Arnold Does Manhattan
The first time in years he won't have top billing.
Sep 6, 2004, Vol. 9, No. 48 • By DAVID DEVOSS
Incessant fundraising was a major factor contributing to the demise of Gray Davis. During the campaign, Schwarzenegger promised he would never cater to special interests, if only because he was a millionaire not dependent on political donations. He did use his own money, much of it coming from personal bank loans he intended to have political contributors repay after the election. But a Sacramento judge ruled the scheme illegal. After that, Schwarzenegger was aggressively looking for contributions. So far this year his fundraising efforts have netted an average of $2 million a month, about $400,000 more than the $1.6 million Gray Davis averaged during his five years in office.
Schwarzenegger's quest for cash has attracted relatively little criticism, perhaps because much of it goes for perks for political allies. About $450,000 has been spent this year on travel for consultants and political aides, some of whom are rewarded with trips on the executive jet leased by his Santa Monica production company. He paid campaign consultants $1.5 million, spent $437,000 on attorneys and accountants, and gave pollsters more than $300,000. Along with the carrots comes the occasional stick. Recently, he funded a separate political corporation with $240,000 to pay for political rallies in districts where uncooperative legislators need to be shown who's boss.
Schwarzenegger is not shy when it comes to taking credit for political accomplishments. In June he celebrated a deal with five Indian tribes that should produce $1.5 billion in additional state revenues. Beneath an enormous banner reading "Promises Made; Promises Kept" in a ceremony that could have been directed by Howard Hawks, Schwarzenegger and the Indian chiefs exchanged gifts and did everything but smoke a peace pipe. Such high production values don't come cheap. Schwarzenegger paid vendors like San Francisco's Hartmann Studios more than $600,000 this year to choreograph his public appearances.
But not all of the governor's achievements are worth celebrating. Wearing a dark gray suit, lime-green tie, and cowboy boots embroidered with the governor's official seal, Schwarzenegger praised California's $105 billion state budget at a festive signing earlier this month. "This is a fair and responsible budget," he said, smiling. "It is balanced and it does not raise taxes." Noticeably absent from the ceremony were most of the state's 46 Republican legislators, more than a third of whom refused to vote for the document.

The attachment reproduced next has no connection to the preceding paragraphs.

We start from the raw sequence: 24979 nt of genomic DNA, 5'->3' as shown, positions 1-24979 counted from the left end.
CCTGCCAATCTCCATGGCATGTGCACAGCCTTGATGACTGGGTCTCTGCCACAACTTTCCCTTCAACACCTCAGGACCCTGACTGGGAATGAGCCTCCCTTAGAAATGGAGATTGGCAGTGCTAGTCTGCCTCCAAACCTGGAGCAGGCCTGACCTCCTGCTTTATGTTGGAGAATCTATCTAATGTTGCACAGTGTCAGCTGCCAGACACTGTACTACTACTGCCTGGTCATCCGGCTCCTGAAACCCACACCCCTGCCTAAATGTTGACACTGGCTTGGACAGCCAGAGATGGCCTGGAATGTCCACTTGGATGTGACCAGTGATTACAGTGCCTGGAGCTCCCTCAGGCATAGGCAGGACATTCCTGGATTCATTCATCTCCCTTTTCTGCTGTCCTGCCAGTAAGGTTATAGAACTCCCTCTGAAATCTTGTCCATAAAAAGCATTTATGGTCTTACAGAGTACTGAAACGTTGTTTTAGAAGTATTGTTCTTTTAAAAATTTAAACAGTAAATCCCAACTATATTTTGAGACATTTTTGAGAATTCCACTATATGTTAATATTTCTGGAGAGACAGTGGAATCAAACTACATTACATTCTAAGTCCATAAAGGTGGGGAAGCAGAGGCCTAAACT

In fact, the budget is balanced only because of massive borrowing, accounting tricks, and false revenue assumptions. State spending has actually increased and so dramatically that deficits of up to $10 billion are projected for each of the next two years. "You can be a popular governor or an effective governor," says Sacramento Bee political columnist Dan Walters. "Unfortunately, Arnold loves to be loved."
"Schwarzenegger arrived in Sacramento with impressive political skills and a clear mandate to clean house," Walters adds. "Despite this leverage he's been surprisingly eager to roll over. For all his tough talk, he's the real girly man."
Some political observers believe Schwarzenegger will declare victory at a huge political rally and return to Hollywood when his term expires in 2006. Others predict he'll run for the Senate against Dianne Feinstein so he can exit Sacramento before all California's debts come due. Reportedly, Maria Shriver is no longer looking for a house in Sacramento, a fact that is cited as proof for both scenarios.
Close friend and political mentor Pete Wilson knows only what's not likely to occur. "Arnold has no interest in any legislative role," he says. "The next obvious step would be up to the national level where he could be chief executive or vice president. But that's not going to happen."
East-West News Service editor David DeVoss reports on California politics.